Rebekah:  In December, there was a big revival in Yuwomp. It was a village about six or eight hours’ hike through leech-infested swamp, straight up and down, and the leeches were poisonous. That was a nightmare, but we finally made it there, and all the Christians that had been saved in the last nine years gathered, all that could come. There were several hundred there. There were at least 200 preacher boys between the ages of 13 and 30, and all of them had a Bible under their arm and most of them couldn’t read it. They were on fire, they “amen’d” all the way through the sermons, and they were excited. So many of them came up to me and said, “Please, write home and tell those American churches that we need a man out here to teach us what the Bible says.”

It was just like God said, “This is what I sent you here for.

[cries]

“If you hadn’t come, then people in America wouldn’t have known about this need. And if for no other reason, I sent you here just to see this need, just to write home about it, and to pray that I would send a laborer.”

I did. I wrote home, and I prayed. Did I ever pray. I told the people I was praying and it was like an unbearable burden almost, and it was on my mind all the time. I couldn’t hardly eat. In February, the first week of February, I hadn’t heard anything from home. I was praying and just the burden fell off. And I sensed that God had answered. I didn’t know who or when but I knew that the prayers had gone through and God had answered. I ran out and I told the people, “There’s somebody coming. Our prayers have been answered.”

For another month or two, we didn’t hear anything. I don’t know when it was. Y’all radioed me a couple months later. Mom and Dad radioed me, six weeks later maybe. And they said, “We’ve got news for you. God called a family by the name of Dewayne and Deanna Noel.” Our radio talk was cut off from a bad connection but I was still so excited I ran outside. I called all the people and I said, “Guess what? There’s somebody coming.” And they just looked at me and they said, “You told us that six weeks ago. Did you forget?”

Participant:  That was funny.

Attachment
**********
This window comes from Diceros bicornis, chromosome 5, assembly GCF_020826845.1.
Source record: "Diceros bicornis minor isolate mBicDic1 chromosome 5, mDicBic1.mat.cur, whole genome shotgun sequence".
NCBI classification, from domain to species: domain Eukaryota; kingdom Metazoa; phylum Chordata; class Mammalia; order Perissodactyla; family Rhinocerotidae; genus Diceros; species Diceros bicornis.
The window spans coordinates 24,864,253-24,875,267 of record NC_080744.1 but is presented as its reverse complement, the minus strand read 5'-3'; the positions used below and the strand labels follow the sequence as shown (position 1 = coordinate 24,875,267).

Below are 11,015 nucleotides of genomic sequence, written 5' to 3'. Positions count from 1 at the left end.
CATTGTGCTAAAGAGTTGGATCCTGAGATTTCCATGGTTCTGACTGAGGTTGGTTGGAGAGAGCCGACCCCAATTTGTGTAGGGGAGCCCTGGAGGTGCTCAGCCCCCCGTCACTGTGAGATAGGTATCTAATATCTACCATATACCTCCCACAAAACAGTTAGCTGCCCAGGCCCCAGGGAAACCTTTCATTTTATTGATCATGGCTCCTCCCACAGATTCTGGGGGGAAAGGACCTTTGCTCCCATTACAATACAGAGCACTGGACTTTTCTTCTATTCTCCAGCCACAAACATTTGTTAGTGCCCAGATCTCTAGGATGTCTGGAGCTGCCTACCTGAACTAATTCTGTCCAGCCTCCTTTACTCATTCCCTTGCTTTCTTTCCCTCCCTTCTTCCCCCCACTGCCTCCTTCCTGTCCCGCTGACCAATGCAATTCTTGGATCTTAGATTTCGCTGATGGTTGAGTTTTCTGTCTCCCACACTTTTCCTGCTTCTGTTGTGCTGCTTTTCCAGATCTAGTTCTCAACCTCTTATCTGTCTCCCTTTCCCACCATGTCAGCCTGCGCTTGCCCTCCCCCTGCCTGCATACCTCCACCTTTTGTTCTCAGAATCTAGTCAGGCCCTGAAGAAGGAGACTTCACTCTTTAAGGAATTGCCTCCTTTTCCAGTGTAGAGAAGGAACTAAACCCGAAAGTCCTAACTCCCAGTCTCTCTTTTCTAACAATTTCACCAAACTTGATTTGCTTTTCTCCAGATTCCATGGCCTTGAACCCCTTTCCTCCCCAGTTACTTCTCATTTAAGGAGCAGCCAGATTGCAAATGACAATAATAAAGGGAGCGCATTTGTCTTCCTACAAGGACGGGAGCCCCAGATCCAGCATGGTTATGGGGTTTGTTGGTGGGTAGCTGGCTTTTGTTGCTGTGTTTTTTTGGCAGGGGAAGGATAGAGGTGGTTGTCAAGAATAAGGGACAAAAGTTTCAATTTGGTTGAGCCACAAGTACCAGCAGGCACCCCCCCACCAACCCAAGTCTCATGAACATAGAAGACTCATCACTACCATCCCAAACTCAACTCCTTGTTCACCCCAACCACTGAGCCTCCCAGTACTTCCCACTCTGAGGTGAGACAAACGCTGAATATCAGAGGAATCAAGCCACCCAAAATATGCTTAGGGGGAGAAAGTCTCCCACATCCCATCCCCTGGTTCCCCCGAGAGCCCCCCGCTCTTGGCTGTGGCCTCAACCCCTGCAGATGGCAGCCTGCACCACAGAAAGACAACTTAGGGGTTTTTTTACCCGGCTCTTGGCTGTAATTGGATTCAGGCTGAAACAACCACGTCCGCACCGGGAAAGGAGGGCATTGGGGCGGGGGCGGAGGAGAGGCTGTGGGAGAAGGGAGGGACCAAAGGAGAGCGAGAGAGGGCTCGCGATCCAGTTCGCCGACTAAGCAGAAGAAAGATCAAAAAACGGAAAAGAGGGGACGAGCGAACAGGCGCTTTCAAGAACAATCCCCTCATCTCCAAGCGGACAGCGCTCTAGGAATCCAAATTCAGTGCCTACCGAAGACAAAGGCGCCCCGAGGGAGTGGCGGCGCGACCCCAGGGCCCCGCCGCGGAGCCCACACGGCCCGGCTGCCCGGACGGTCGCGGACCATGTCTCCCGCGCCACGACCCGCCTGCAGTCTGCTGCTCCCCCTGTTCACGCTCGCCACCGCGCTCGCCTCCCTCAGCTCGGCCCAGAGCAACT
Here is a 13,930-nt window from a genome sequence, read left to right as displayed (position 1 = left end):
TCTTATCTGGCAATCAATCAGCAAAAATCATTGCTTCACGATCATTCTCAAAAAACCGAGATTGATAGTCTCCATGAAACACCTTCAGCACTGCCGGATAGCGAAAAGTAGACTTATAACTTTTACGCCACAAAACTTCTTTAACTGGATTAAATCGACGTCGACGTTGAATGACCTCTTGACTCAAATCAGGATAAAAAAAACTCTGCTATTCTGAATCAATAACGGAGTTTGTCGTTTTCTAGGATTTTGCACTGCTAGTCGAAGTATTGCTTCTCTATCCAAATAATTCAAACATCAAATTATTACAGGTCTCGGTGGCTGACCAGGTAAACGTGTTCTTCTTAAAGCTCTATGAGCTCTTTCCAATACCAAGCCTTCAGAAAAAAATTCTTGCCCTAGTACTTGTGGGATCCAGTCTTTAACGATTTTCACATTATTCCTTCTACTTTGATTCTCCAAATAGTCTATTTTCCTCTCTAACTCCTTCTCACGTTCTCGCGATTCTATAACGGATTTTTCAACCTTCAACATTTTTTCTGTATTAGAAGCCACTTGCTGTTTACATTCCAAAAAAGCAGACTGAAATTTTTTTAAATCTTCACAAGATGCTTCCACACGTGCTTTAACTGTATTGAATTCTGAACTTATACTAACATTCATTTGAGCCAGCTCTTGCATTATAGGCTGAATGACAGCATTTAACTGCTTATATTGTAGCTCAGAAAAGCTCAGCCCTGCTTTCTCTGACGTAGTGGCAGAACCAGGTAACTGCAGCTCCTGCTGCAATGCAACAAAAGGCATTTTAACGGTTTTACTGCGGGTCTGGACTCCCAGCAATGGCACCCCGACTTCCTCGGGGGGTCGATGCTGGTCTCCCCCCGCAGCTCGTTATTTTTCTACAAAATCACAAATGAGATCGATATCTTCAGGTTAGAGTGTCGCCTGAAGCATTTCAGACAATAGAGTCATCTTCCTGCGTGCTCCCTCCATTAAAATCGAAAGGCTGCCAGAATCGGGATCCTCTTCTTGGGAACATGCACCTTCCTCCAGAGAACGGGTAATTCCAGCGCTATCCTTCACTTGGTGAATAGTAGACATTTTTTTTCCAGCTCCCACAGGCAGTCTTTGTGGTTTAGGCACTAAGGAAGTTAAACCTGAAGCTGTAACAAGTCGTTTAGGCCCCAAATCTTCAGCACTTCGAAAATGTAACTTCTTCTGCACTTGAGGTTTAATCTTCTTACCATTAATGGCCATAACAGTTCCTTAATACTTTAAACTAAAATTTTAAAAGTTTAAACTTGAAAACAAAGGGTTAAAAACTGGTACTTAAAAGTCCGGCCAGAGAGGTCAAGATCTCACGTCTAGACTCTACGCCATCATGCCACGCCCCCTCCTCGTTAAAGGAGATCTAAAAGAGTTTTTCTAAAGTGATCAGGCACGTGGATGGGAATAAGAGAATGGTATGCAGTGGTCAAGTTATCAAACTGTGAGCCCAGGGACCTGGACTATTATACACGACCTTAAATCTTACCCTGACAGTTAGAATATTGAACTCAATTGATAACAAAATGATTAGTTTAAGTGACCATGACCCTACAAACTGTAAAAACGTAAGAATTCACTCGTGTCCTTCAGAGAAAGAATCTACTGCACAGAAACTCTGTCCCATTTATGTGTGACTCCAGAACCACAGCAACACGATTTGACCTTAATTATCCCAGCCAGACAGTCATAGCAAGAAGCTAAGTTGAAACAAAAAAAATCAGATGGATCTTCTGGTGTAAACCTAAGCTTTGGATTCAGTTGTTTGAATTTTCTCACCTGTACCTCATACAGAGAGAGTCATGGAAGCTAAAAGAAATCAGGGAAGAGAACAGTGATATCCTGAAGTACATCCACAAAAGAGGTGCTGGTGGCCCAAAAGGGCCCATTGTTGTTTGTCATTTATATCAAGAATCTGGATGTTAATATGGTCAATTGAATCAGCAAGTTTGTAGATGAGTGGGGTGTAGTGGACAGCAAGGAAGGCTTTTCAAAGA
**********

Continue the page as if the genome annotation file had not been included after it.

Rebekah:  We rejoiced again and we all began praying by name for Dewayne and Deanna Noel and their three children.

And there’s been some hard times and there’s been some rejection and misunderstanding that could have been dealt through immediately by prayer. I discovered more than anything this year the difference between just praying and praying against Satan. So many times I’ve prayed for more love, for more understanding with the people, for patience, when I could have said, “Satan I rebuke you,” done some prayer walking around the village, and cast out the opposition. I still need patience. When my eyes were finally opened to the Satanic opposition there, it was a matter of weeks that the battle was over. I went through so much that I didn’t have to.

There’s still problems. You can keep praying. There’s still some opposition. The villages, the Christians are in division over the idea of having a white bearer. They’ve been badly burned in the past by other white missionaries that criticized and condemned and discouraged them and the way they’re doing things.

They all got together and had a meeting before I ever came and decided to never, ever disclose anything about their culture or their language to a white person, but to keep it a secret for the rest of their lives. It’s just a miracle that they’ve opened up to me. They figured I was just one woman; what harm could it be? There’s a lot of hurt there and resentment that has to be broken down. Allan’s the key to that people, the culture of those people, being so aggressive, and to all of them becoming preachers.

I see incredible potential to reach the mountain peoples. Not just the Kumboi, but mountain peoples everywhere as these men are trained in the Word of God and they’re already on fire, but can you imagine when they know what they’re preaching, what’s going to happen? I’m looking forward to having Dewayne and Deanna there.

So that’s my story. Any questions?

Announcer:  As always, we hope you were blessed by what you’ve heard today. And again, remember to check out our great weekly online specials.